Philadelphia Metropolis


Less Bad is the New Good

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 Now that the fog of recession has lifted a bit we can take a look at how Philadelphia did during the economic downturn.  The short answer is: not so bad.

We have lost jobs in the city since the recession began in earnest in August 2008, but Philadelphia actually did better than the U.S. and the suburbs in that category. In other words, we lost jobs, but lost fewer.

Paul Levy Use This.jpgHousing prices have dipped by seven percent, according to the latest figures by uber-real estate analyst Kevin Gillen. But compare and contrast that to other cities, such as Boston (-15%), New York (-21%), Washington, D.C. (-27%), Los Angeles (-42%) and Phoenix (-51%). On the whole, I'd rather be in Philadelphia.

The unemployment rate is still higher than the national average (by about 2 points), but certain sectors in town have weathered the recession well: Eds & Meds and tourism are two sectors where the number of employees have increased, even in the teeth of the economic storm.

In Center City - defined as river to river, Washington to Girard Avenue - housing sales are showing sign of recovery, according to Paul Levy, head of the Center City District.

In an analysis released last week, the CDC showed that home sales have increased 24 percent so far this year, compared to 2009; and the time for-sale homes remain on the market has slipped as well.

As Levy put it: "The less bad is the new good."

So, using that (oddly shaped) yardstick, Philadelphia is doing good.

That is different than the past.  In previous years, Philadelphia was the first to enter a recession, felt its effects more deeply, and emerged from the fog later than others.

But, these were in the days when manufacturing was the backbone of the Philadelphia economy.  Those days are gone. Manufacturing now accounts for a little less than four percent of all the jobs - about 25,000 out of 646,000.

The largest sector is Eds & Meds, with 207,000 jobs - 32 percent of the total.

Another way to look at it is that the loss of manufacturing jobs in a recession cannot hurt us because there's simply not enough jobs left in that sector.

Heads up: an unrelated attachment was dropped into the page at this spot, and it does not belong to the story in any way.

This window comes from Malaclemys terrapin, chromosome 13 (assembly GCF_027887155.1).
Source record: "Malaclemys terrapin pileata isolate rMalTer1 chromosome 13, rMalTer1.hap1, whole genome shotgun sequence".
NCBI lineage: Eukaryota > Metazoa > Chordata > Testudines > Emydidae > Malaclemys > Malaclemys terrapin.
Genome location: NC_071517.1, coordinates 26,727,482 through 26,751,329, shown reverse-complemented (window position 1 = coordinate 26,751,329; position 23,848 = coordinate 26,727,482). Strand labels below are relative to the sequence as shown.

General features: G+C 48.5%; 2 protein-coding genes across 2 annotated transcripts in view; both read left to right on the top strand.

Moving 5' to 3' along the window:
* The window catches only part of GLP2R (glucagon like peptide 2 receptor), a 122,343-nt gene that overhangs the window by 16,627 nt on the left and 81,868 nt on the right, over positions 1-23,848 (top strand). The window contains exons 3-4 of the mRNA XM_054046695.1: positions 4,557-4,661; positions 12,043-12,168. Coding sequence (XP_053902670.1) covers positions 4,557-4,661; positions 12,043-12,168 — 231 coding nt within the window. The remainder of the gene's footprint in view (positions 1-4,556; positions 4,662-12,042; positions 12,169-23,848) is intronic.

Philadelphia has emerged, at long last, as a post-industrial city.

Whenever Levy holds a news conference, as he did last week to release new figures on jobs and development in Center City, the lyrics are always different, but the melody is the same: the importance of the downtown to the city's economy.

He usually comes armed with convincing numbers.

Center City is the hub of the post-industrial economy, with nearly 270,000 private sector jobs, and its "gravitational pull" brings in folks from all city's neighborhoods to work.  One out of five Philadelphians now work downtown, a share that rises the closer you get to City Hall. For instance, 48 percent of private-sector workers in the zip code that includes Northern Liberties work in Center City; the number is 47 percent in Bella Vista, 40 percent in Passyunk Square, 38 percent in Pennsport, 32 percent in Point Breeze and 30 percent in Grays Ferry.

That gravitational pull has been changing the neighborhoods adjacent to Center City, so much so that we may need to change our vocabulary in talking about downtown:

There is the old Center City - Delaware to Schuylkill Rivers and Vine to South and the new Center City, which extends from river to river and Girard Avenue south to Washington Ave. (Or maybe in homage to Bookbinders, we could call it the Old, Original  Center City.)

None of this is to say that the recession did not - and continues to - cause pain, among the poor, among the unemployed, among a sizeable portion of city residents. Overall, though, it is less pain that previous downturns caused.  To filch Levy's line, less pain is the new healthy.


-- TF

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